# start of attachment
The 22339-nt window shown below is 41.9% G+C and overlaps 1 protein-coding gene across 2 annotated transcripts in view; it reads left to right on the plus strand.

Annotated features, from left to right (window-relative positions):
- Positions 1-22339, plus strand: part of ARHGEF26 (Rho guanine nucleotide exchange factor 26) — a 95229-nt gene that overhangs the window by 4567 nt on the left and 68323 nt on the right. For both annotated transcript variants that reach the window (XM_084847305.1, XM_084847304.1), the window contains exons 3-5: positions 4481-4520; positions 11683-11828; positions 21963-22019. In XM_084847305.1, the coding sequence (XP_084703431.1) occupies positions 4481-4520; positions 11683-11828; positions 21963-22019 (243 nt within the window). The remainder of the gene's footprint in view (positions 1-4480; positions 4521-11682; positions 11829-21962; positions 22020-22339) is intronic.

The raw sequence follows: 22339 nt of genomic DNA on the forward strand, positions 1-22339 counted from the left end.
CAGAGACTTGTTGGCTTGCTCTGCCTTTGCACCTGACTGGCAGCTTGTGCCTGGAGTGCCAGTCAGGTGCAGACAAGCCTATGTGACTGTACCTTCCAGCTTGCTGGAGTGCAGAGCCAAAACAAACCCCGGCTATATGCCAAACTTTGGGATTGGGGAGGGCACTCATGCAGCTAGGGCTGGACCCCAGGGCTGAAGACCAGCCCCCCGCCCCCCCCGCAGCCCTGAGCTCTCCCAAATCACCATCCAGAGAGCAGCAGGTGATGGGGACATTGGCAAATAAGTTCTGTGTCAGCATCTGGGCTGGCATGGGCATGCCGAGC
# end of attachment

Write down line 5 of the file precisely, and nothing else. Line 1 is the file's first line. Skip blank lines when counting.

CAGAGACTTGTTGGCTTGCTCTGCCTTTGCACCTGACTGGCAGCTTGTGCCTGGAGTGCCAGTCAGGTGCAGACAAGCCTATGTGACTGTACCTTCCAGCTTGCTGGAGTGCAGAGCCAAAACAAACCCCGGCTATATGCCAAACTTTGGGATTGGGGAGGGCACTCATGCAGCTAGGGCTGGACCCCAGGGCTGAAGACCAGCCCCCCGCCCCCCCCGCAGCCCTGAGCTCTCCCAAATCACCATCCAGAGAGCAGCAGGTGATGGGGACATTGGCAAATAAGTTCTGTGTCAGCATCTGGGCTGGCATGGGCATGCCGAGC